Having a dedicated private pump room that is close by to the OR is extremely helpful. When the pump room is far away, it takes so much more time to walk there and back, which cuts into the pump time (and every minute counts!). Also, when there are more than 2 pumping moms in the same unit, it is extremely helpful to have additional pump rooms available nearby. The reason is that frequently, pumping moms will have a similar pump schedule. Our unit has multiple pumping moms. We started with one room when I returned to work 5 months ago. Now we have 4 private pumping rooms near the OR. This will ensure timely pump times.
Here are “must haves” to a private pump room:
- A lock to lock the room or curtains to separate the space in a large pump area
- Private room with no windows or a screen if the room has indoor windows so no one can peek in
- A table large enough to put all the pump bag and supplies (for example, a bedside table typically found in hospitals)
- Chair where your feet touches the ground
- Trash (housekeeping should empty this daily)
- A whiteboard and a dry erase marker for the outside of the door when there’s more than one pumping mom to indicate the estimated “out” of the door time so the next pumping mom knows when the room will be available. It’ll help her decide to either wait for the room or try to find another room.
Here are “nice to haves” (but you can have workarounds):
- Sink to wash parts
- Workaround: get breast pump specific wipes to clean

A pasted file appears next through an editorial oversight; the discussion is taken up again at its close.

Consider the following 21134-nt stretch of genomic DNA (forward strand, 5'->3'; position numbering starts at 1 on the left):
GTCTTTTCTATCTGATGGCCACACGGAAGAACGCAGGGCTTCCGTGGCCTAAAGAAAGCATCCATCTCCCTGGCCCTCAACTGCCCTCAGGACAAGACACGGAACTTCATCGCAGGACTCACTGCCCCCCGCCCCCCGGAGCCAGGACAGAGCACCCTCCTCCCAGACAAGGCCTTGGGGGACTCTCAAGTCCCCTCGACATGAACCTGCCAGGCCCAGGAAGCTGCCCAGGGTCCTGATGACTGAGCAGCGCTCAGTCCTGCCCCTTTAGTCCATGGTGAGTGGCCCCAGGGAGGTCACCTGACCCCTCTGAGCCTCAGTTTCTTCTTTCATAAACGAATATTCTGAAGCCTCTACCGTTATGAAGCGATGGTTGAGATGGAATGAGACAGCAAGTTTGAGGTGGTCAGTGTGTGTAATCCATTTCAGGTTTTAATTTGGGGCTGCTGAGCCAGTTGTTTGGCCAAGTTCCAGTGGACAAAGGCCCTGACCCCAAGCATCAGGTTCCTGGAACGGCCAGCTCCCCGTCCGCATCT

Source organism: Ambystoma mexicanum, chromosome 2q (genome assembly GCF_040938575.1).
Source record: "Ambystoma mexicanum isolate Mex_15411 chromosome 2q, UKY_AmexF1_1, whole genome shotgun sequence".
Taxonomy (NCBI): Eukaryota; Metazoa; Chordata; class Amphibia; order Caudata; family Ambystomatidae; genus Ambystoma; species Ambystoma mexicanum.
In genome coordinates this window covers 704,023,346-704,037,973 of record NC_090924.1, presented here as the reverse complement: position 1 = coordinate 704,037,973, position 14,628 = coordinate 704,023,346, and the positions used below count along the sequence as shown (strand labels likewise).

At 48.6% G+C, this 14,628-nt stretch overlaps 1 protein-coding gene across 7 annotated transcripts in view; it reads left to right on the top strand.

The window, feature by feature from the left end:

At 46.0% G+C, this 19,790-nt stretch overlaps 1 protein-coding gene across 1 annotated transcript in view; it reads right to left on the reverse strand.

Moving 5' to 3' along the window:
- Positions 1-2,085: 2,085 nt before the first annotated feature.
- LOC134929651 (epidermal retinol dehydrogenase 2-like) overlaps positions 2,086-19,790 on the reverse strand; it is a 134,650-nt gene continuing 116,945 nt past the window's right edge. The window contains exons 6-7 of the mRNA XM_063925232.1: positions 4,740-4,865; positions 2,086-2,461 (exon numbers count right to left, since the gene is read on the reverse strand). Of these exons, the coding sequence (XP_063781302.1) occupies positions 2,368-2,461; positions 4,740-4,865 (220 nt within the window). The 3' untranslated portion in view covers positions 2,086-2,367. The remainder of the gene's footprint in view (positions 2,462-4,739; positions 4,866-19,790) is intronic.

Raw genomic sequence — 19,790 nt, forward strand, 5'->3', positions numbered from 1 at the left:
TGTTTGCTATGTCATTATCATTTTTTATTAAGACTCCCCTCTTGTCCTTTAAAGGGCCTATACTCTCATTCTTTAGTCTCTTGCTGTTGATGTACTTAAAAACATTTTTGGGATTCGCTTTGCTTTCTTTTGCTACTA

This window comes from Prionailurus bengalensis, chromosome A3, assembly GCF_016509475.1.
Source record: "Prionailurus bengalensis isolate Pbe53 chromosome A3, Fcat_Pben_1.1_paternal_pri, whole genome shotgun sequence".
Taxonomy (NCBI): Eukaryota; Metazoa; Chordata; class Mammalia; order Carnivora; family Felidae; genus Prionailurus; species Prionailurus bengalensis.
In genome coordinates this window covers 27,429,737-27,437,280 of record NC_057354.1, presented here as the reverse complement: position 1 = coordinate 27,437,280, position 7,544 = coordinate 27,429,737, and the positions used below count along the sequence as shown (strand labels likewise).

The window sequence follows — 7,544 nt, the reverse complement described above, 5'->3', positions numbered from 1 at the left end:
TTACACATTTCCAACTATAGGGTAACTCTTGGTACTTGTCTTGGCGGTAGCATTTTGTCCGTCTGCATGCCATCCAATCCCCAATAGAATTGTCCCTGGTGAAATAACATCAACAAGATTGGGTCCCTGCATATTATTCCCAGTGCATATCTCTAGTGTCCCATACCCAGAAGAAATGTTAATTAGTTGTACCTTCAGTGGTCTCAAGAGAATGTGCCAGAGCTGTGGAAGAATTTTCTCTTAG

- Paper towel to dry parts, clean off sink and pump area
- Workaround: Use the wipes from above
- Mini-fridge to keep the milk/breast pump parts cold
- Workaround: get a cooler bag and place an ice pack in there. Or put the whole pump bag or just the milk bottles into your work refrigerator (but it may take more space)
- Nice ambiance conducive to a relaxing environment. Stress decreases milk production so thinking or looking at pictures of videos of the baby helps
- Extra pumping supplies. If the hospital already has a mother/baby unit that has a hospital grade breast pump, having this extra set is extremely helpful when something breaks (your own breast pump, parts) or is missing (you forgot to pack it!).
- I always keep a manual breast pump (the hospital gave it to me after giving birth before I left for home) in my locker for those “just in case” times. I’ve used it several times and I could actually empty one breast in 5 minutes but it definitely requires using one hand to pump and the other to manually pressing the breast towards the nipple to empty the milk ducts.
- Snacks such as lactation cookies- breastfeeding requires an additional 500 calories a day. Moms are feeding for two!
Whenever possible when I’m home, I’ll directly nurse the baby. Once you get the hang of breastfeeding, I find it to be easier than exclusively pumping. However, there are definitely pros and cons to both.
In conclusion, having a happy pumping mom at work is so vital to prevent burnout and help moms do great work and feed her little one. Having a private pump room close to the OR and a respected pump break time helps immensely.
If you’re a potential or current pumping mom, what would or has made your pumping journey easier?
If you’re in management, what can do you to implement a better pumping culture to reduce burnout for new pumping moms?